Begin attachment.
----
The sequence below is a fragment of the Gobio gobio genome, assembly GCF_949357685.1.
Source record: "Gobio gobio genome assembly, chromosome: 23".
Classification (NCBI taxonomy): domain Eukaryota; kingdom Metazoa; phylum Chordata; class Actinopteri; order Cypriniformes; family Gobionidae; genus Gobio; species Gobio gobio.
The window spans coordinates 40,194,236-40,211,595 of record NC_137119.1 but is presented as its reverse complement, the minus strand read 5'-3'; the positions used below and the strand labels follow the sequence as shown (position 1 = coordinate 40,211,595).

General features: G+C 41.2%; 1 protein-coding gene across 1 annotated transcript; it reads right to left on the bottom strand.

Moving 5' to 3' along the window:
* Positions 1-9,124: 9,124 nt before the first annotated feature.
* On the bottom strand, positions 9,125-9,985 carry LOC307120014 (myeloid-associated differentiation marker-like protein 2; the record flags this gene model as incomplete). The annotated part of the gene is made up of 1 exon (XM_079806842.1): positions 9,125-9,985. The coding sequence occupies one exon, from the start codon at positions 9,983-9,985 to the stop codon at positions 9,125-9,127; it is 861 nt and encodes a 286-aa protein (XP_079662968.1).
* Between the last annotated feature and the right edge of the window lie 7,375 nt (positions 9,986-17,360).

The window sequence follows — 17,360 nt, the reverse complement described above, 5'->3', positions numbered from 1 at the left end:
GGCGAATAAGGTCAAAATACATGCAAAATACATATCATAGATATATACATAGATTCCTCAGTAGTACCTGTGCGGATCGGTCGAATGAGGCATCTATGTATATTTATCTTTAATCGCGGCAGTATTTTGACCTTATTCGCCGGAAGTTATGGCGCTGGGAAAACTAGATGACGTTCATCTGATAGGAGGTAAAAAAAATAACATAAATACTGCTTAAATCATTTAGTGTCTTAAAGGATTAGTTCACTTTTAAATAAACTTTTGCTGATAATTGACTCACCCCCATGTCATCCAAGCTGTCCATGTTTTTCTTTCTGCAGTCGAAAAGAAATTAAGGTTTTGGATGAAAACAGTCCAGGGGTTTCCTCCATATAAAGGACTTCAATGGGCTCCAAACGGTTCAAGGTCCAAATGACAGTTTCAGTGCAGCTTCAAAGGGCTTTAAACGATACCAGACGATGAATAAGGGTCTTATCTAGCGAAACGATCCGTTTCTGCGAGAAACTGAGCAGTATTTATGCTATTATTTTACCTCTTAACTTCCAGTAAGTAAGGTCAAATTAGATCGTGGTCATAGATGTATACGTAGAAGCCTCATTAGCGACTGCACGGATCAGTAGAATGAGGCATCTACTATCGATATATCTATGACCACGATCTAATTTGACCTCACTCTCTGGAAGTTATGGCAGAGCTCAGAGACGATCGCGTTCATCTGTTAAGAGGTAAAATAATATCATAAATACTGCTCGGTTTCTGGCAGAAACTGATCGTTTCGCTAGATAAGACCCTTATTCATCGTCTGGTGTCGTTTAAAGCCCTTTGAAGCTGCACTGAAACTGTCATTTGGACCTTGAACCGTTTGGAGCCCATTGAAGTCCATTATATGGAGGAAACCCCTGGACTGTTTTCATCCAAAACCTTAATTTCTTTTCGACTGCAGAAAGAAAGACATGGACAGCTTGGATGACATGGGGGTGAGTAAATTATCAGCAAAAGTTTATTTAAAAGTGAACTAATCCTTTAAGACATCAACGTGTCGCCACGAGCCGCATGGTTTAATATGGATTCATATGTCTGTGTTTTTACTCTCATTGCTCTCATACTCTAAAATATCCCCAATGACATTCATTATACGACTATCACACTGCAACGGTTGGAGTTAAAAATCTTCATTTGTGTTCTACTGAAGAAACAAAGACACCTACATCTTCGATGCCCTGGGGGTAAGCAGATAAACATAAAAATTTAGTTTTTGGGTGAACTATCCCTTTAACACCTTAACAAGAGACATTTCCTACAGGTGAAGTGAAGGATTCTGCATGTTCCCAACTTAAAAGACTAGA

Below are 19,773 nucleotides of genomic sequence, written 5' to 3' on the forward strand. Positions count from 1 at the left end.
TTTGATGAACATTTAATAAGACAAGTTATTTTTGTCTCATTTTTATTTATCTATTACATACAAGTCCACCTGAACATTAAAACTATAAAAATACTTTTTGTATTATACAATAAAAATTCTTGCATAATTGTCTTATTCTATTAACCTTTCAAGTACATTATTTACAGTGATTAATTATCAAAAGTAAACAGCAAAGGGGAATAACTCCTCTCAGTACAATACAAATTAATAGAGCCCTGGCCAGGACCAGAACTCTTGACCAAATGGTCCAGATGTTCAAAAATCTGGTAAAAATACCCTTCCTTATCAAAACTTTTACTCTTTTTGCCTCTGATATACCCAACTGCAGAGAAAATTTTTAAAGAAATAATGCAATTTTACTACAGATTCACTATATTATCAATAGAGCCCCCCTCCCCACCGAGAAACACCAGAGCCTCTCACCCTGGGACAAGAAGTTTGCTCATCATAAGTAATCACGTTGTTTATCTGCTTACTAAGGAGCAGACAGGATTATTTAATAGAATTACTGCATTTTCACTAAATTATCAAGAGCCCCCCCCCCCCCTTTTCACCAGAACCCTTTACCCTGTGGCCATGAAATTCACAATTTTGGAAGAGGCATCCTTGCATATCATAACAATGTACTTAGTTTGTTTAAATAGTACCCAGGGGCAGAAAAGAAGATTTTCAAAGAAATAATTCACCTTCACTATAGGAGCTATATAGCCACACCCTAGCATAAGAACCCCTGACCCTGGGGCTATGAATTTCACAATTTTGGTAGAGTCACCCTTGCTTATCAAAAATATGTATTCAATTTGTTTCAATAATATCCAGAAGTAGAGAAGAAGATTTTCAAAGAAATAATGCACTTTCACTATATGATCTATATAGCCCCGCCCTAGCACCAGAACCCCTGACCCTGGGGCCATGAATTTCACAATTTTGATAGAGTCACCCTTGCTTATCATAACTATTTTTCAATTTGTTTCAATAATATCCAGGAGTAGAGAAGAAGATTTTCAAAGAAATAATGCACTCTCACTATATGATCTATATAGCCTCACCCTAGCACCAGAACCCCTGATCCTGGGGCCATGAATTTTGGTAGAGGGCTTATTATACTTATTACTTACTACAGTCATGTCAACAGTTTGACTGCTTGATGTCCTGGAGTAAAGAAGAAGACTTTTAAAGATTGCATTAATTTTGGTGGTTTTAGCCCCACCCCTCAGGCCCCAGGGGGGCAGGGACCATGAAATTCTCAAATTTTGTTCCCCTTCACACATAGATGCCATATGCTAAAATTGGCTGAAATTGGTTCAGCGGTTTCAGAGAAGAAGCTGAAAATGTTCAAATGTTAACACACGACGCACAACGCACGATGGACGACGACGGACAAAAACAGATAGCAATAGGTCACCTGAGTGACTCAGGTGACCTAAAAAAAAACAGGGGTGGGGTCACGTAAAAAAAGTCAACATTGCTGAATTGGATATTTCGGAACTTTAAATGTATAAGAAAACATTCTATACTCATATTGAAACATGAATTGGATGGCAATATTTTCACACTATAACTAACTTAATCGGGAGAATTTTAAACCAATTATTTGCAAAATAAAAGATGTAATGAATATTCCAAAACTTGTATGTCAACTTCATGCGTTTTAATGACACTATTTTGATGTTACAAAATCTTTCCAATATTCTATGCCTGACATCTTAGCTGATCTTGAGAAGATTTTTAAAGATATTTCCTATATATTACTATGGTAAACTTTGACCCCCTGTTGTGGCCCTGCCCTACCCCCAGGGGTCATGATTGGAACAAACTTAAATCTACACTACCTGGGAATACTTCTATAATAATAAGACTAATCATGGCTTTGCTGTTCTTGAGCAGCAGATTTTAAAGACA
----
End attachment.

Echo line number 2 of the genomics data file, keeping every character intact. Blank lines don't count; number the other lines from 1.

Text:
Source record: "Gobio gobio genome assembly, chromosome: 23".